• BPERFORMING OPERATIONS; TRANSPORTING
    • B01PHYSICAL OR CHEMICAL PROCESSES OR APPARATUS IN GENERAL
    • B01JCHEMICAL OR PHYSICAL PROCESSES, e.g. CATALYSIS OR COLLOID CHEMISTRY; THEIR RELEVANT APPARATUS
    • B01J2219/00Chemical, physical or physico-chemical processes in general; Their relevant apparatus
    • B01J2219/30Details relating to random packing elements
    • B01J2219/302Basic shape of the elements
    • B01J2219/30276Sheet
    • B01J2219/3028Sheet stretched
    • BPERFORMING OPERATIONS; TRANSPORTING
    • B01PHYSICAL OR CHEMICAL PROCESSES OR APPARATUS IN GENERAL
    • B01JCHEMICAL OR PHYSICAL PROCESSES, e.g. CATALYSIS OR COLLOID CHEMISTRY; THEIR RELEVANT APPARATUS
    • B01J2219/00Chemical, physical or physico-chemical processes in general; Their relevant apparatus
    • B01J2219/30Details relating to random packing elements
    • B01J2219/304Composition or microstructure of the elements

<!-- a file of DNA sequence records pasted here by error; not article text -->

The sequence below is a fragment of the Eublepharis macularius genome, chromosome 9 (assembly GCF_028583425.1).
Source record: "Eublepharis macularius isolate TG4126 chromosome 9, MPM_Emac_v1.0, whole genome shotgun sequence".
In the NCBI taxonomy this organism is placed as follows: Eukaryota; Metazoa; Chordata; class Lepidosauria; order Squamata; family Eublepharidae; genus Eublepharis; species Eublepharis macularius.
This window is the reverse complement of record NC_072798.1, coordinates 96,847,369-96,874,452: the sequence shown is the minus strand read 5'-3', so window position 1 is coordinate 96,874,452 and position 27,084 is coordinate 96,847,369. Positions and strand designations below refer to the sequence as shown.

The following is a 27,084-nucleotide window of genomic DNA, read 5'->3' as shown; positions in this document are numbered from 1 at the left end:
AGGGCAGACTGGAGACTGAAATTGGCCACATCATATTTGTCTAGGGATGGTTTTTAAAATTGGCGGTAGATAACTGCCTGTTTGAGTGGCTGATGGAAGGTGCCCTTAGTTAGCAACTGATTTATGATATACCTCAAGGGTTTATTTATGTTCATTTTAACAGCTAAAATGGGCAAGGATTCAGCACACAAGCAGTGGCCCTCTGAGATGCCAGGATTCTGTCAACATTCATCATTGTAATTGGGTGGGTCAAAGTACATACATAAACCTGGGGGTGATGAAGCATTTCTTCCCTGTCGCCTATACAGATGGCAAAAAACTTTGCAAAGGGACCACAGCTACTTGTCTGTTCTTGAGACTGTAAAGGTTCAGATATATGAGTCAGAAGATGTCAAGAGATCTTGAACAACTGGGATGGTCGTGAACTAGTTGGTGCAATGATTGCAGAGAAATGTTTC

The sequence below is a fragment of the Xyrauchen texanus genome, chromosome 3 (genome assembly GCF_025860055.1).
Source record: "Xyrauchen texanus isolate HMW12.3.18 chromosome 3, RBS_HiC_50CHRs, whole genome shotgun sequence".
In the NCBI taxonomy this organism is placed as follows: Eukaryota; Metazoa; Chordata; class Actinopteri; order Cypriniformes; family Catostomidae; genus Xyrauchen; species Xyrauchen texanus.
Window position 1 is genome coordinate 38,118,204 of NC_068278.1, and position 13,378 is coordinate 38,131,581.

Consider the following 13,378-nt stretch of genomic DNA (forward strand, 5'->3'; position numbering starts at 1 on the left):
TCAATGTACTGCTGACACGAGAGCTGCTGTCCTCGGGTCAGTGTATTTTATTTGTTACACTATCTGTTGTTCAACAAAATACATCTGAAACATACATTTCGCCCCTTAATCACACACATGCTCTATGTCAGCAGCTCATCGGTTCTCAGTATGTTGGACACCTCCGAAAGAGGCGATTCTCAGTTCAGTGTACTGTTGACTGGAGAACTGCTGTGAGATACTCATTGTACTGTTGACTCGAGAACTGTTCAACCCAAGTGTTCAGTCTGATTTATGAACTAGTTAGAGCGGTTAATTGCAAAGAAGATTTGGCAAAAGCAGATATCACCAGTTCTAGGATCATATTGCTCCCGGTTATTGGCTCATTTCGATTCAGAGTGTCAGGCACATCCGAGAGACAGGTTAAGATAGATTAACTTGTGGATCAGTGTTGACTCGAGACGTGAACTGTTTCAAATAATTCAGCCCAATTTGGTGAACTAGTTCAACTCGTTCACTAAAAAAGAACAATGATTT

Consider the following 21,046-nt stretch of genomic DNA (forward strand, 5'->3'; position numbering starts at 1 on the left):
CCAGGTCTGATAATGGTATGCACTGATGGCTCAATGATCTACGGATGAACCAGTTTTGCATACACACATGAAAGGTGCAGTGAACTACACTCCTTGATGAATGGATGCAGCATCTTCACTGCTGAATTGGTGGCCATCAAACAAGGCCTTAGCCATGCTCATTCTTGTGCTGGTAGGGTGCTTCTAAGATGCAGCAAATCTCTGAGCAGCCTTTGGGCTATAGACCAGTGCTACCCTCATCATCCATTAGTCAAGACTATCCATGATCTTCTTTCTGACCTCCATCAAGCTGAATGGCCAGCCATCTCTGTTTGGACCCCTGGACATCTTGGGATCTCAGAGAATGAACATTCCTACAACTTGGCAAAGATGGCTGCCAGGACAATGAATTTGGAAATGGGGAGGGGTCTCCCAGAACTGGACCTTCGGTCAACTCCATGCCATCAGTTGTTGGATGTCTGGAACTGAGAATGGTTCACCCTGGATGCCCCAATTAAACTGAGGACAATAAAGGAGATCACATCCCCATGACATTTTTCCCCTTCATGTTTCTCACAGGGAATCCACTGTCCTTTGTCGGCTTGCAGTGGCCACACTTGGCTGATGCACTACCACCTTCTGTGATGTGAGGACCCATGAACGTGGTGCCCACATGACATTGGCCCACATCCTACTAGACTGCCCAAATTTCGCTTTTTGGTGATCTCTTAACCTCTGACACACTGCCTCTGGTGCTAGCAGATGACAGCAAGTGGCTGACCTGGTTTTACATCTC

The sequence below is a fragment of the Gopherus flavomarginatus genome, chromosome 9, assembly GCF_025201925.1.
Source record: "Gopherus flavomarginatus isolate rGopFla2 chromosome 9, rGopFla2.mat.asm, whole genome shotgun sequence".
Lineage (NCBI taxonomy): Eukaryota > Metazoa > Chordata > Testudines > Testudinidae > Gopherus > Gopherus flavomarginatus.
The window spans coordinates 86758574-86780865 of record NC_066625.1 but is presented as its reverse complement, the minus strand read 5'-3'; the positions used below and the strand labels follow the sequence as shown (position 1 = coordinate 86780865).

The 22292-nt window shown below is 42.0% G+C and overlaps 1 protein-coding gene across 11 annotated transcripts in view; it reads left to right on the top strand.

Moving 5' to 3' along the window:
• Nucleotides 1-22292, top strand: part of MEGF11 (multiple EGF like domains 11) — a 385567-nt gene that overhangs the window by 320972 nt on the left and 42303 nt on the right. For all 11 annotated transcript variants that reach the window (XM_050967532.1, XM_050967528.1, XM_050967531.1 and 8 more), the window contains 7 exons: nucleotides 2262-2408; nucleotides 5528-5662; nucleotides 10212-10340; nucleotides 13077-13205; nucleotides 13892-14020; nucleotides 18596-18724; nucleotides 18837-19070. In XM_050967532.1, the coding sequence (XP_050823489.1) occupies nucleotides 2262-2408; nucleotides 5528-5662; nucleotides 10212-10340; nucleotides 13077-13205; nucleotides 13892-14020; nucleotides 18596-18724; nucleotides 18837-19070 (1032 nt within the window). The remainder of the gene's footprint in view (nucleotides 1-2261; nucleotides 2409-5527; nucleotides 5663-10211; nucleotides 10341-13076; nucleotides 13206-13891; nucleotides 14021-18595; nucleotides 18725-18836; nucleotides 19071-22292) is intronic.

• B01J2219/30466Plastics
    • YGENERAL TAGGING OF NEW TECHNOLOGICAL DEVELOPMENTS; GENERAL TAGGING OF CROSS-SECTIONAL TECHNOLOGIES SPANNING OVER SEVERAL SECTIONS OF THE IPC; TECHNICAL SUBJECTS COVERED BY FORMER USPC CROSS-REFERENCE ART COLLECTIONS [XRACs] AND DIGESTS
    • Y02TECHNOLOGIES OR APPLICATIONS FOR MITIGATION OR ADAPTATION AGAINST CLIMATE CHANGE
    • Y02WCLIMATE CHANGE MITIGATION TECHNOLOGIES RELATED TO WASTEWATER TREATMENT OR WASTE MANAGEMENT
    • Y02W10/00Technologies for wastewater treatment
    • Y02W10/10Biological treatment of water, waste water, or sewage
    • Y02W10/15Aerobic processes
    • YGENERAL TAGGING OF NEW TECHNOLOGICAL DEVELOPMENTS; GENERAL TAGGING OF CROSS-SECTIONAL TECHNOLOGIES SPANNING OVER SEVERAL SECTIONS OF THE IPC; TECHNICAL SUBJECTS COVERED BY FORMER USPC CROSS-REFERENCE ART COLLECTIONS [XRACs] AND DIGESTS
    • Y10TECHNICAL SUBJECTS COVERED BY FORMER USPC
    • Y10STECHNICAL SUBJECTS COVERED BY FORMER USPC CROSS-REFERENCE ART COLLECTIONS [XRACs] AND DIGESTS
    • Y10S261/00Gas and liquid contact apparatus
    • Y10S261/72Packing elements
    • YGENERAL TAGGING OF NEW TECHNOLOGICAL DEVELOPMENTS; GENERAL TAGGING OF CROSS-SECTIONAL TECHNOLOGIES SPANNING OVER SEVERAL SECTIONS OF THE IPC; TECHNICAL SUBJECTS COVERED BY FORMER USPC CROSS-REFERENCE ART COLLECTIONS [XRACs] AND DIGESTS